Where to put complexity

When thinking about where to put complexity, I use the following guidelines:

1) Make the system do less (do less, better)

... is better than ...

2) Documentation of limitations

... is better than ...

3) Expose configuration/extension points

... is better than ...

4) Make it magic.

For example, I was working on some cli tool that needed to make ssh connections to various services. The first pass at this just followed 1) and did the simple thing regarding configuration - just use the standard ~/.ssh/config file. If it didn’t exist, error out. If it was misconfigured, error out. The tool was simple, and did one thing well.

However, over time the ssh configuration required got more complicated, and/or had to change. More and more people unfamiliar with the inner workings of the tool and/or ssh got caught out. Clearly, we needed to try and take away some of the pain of managing this - take some complexity from users into the tool. But which approach to take?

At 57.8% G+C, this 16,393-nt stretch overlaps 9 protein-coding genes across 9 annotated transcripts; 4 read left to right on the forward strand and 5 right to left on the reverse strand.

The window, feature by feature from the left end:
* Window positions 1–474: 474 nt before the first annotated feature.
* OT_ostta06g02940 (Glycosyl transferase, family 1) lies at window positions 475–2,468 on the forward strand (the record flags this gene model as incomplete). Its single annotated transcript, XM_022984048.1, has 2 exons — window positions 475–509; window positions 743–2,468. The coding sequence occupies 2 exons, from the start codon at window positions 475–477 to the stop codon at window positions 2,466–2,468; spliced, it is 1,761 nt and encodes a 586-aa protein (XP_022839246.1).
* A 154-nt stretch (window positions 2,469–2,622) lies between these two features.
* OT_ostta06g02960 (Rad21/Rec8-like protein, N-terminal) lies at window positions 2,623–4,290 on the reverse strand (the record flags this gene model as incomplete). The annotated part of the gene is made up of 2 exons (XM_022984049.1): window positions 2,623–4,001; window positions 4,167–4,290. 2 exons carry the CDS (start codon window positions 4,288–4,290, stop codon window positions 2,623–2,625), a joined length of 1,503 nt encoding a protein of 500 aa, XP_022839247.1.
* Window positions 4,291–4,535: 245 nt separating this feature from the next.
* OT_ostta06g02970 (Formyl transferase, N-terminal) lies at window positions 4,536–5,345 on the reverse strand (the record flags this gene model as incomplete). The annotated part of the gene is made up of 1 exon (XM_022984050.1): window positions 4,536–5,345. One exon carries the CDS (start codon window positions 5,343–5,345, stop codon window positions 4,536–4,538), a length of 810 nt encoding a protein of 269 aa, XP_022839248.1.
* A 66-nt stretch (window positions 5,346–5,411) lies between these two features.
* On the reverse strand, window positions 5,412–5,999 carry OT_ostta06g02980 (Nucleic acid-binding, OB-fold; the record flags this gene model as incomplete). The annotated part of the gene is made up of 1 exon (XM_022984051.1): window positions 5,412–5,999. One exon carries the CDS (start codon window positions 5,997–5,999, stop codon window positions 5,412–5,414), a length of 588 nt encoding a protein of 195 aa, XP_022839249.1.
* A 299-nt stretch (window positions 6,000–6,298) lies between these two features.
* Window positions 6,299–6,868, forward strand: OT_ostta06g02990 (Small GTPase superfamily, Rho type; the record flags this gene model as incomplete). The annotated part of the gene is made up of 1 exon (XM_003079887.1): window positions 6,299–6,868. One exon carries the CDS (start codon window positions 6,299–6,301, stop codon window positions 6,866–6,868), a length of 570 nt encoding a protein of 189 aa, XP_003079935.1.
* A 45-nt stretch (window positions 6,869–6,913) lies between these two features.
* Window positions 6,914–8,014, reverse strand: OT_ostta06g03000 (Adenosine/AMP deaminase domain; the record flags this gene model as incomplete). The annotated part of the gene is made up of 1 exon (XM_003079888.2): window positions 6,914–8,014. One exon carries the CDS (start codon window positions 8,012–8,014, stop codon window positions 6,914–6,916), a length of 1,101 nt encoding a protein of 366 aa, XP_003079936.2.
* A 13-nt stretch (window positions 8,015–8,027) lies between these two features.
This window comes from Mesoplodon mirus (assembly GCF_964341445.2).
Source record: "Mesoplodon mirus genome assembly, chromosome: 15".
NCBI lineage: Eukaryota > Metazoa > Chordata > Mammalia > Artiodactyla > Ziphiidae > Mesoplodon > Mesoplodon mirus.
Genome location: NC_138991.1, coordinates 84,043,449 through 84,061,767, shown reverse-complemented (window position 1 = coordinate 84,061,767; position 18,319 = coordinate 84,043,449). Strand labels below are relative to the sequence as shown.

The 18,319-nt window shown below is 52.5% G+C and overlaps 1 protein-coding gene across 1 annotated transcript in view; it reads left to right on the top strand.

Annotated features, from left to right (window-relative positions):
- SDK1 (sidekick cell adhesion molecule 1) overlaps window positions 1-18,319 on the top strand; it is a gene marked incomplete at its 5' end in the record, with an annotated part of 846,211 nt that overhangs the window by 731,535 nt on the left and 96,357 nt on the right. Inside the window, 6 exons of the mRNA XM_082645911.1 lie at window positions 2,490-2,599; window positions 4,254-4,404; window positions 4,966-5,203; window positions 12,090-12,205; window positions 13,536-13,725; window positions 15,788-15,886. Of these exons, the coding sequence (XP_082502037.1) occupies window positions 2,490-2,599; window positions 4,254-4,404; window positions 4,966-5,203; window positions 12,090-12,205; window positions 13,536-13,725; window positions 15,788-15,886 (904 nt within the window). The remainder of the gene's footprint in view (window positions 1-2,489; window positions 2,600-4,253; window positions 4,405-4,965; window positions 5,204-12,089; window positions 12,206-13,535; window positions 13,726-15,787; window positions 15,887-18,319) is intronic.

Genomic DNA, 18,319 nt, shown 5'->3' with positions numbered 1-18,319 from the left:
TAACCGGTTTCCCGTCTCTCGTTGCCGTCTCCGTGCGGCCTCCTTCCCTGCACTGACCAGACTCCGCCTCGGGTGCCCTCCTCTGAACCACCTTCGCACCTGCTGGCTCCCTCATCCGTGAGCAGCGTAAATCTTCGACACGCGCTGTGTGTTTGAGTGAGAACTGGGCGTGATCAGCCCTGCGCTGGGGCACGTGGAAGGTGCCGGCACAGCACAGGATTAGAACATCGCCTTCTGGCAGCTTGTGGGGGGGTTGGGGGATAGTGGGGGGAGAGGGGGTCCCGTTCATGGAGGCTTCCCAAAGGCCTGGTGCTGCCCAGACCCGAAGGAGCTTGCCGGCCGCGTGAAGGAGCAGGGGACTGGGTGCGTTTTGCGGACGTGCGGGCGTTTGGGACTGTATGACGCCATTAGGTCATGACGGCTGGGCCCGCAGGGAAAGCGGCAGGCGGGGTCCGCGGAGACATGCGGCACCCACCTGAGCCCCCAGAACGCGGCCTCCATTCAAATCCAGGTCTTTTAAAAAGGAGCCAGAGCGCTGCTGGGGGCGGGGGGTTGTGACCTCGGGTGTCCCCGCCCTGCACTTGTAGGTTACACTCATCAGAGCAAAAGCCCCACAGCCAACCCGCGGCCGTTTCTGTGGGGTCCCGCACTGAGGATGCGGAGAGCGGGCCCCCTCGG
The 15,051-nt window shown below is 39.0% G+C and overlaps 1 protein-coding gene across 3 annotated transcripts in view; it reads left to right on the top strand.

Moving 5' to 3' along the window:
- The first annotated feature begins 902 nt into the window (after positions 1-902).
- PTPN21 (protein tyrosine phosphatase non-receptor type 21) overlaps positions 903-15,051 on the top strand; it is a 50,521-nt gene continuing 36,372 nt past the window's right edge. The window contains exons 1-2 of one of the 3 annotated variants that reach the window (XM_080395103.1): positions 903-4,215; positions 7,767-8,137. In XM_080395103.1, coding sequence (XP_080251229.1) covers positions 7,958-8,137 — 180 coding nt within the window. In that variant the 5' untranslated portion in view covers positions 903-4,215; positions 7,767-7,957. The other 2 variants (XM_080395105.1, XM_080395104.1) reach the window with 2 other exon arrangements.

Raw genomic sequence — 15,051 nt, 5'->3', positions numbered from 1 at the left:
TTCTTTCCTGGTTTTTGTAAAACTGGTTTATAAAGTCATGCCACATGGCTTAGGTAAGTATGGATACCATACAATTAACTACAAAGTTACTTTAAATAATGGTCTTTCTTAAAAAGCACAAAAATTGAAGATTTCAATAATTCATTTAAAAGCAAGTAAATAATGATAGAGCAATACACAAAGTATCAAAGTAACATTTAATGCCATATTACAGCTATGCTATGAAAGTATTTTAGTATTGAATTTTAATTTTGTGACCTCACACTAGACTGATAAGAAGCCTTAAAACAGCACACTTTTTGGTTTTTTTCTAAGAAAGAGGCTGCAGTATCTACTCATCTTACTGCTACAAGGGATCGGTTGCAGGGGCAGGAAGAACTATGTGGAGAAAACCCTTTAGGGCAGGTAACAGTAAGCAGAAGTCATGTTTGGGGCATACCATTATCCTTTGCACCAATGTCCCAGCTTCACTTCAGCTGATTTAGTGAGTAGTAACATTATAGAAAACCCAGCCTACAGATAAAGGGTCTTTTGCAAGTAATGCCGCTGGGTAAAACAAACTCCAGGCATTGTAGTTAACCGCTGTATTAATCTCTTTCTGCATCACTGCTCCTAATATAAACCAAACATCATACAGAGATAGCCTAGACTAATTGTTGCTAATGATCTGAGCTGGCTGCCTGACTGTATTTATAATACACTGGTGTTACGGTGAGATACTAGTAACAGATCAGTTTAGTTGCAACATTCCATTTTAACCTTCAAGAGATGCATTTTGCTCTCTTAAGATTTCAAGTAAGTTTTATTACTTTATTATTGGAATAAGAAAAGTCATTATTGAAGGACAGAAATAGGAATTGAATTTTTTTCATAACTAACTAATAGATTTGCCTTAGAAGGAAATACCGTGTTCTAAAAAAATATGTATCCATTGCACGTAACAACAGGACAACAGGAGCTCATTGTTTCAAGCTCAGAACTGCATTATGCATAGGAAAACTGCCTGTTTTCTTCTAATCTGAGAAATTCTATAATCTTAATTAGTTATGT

One approach suggested was to make the tool inspect the ssh config, and rewrite it to be “correct”. Or else if missing to generate it. However, this quickly leads down the rabbithole of unexpected behaviour - what if someone had deliberately modified their config and the tool changed it? Maybe it should have a separate config file? More and more complex to maintain.

In the end we went with the short-term approach of adding documentation to explain what the limitations are, and how to rectify any errors. It’s critical however to make sure that the documentation is intuitively discoverable. Man pages, –help flags, sanely located online documentation, standardised approaches etc. It’s worth noting that configuration for this is set up very few times, but that day-to-day usage is common and should be the simplest.